St. Louis, Mo. — A prominent Republican Party donor released a sworn affidavit today stating Missouri Republican Party Chairman John Hancock made remarks to him about State Auditor Tom Schweich’s religion, which he took to be derogatory.
David Humphreys, CEO of Tamko in Joplin, Missouri, released an affidavit stating that Hancock told him in a meeting in last November that Schweich was Jewish, and that the “statement and tone” of Hancock’s statements implied that his religion was “a negative attribute for Tom Schweich’s gubernatorial race.”
Schweich, a Republican, shot himself in his Clayton home on February 26, barely a month after formally announcing his candidacy for governor in 2016. In the days leading up to his death, Schweich privately told reporters, close friends, and advisors that he was intending to publicly condemn Hancock — who assumed the MRP Chairman post only five days before Schweich’s death — for conducting an anti-Semitic “whisper campaign” against him.
Humphreys and Hancock met while Hancock was seeking the MRP post. Hancock was seeking donations from Humphreys, who has donated millions to Republican candidates and more than $100,000 to Schweich himself, for a new party voter database. In the meeting, Hancock’s mention of Schweich’s religion was interpreted by Humphreys as purposely negative.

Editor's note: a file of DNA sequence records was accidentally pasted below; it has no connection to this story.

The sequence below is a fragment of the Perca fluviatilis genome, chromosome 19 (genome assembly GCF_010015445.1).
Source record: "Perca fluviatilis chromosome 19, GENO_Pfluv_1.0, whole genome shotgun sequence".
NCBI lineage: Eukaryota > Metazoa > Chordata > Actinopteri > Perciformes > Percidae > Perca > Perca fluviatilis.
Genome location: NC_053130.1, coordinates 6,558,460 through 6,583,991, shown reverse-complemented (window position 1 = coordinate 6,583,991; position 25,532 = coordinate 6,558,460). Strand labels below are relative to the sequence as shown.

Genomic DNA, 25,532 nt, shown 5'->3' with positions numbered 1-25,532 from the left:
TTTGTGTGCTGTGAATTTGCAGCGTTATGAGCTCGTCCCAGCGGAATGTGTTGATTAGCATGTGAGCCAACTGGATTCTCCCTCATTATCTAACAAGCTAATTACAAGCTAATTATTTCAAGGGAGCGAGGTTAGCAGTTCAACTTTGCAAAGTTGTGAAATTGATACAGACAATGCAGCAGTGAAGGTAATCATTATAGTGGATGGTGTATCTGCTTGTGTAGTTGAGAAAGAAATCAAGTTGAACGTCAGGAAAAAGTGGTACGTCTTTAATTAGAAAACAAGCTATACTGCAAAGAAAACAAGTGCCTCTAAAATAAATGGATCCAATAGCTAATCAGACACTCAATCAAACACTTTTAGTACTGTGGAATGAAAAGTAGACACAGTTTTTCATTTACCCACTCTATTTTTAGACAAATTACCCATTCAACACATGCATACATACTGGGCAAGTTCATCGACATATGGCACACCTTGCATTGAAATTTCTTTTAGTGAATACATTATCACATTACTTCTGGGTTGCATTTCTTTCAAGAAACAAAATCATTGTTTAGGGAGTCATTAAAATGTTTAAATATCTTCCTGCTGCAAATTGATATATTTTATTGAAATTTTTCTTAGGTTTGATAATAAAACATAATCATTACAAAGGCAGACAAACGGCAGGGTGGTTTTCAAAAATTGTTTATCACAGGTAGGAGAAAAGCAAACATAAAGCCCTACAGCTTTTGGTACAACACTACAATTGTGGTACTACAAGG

Schweich was preparing to run against former U.S. Attorney and Missouri House Speaker Catherine Hanaway, who previously employed Hancock as an advisor. Hancock has repeatedly stated that he would be neutral in the primary between Schweich and Hancock but that he would support her in the voting booth.
Hancock has doubly denied claims that he made derogatory statements about Schweich’s religion in private conversations, stating that any mention of it would not have been intended to be negative. Schweich is Episcopalian, but his father and grandfather were Jewish.
“I met with David Humphreys on two occasions—September 12 and November 24,” Hancock said in a statement to The Missouri Times. “As I have consistently stated, it is possible that I mentioned what I believed to be Tom Schweich’s religion, but if I did so, it would have been at our earlier meeting and it certainly was not in a derogatory manner. I absolutely did not make that mistake at our November meeting because I had learned otherwise 10 days previously.”
Collin Reischman was the Managing Editor for The Missouri Times, and a graduate of Webster University with a Bachelor of Arts in Journalism.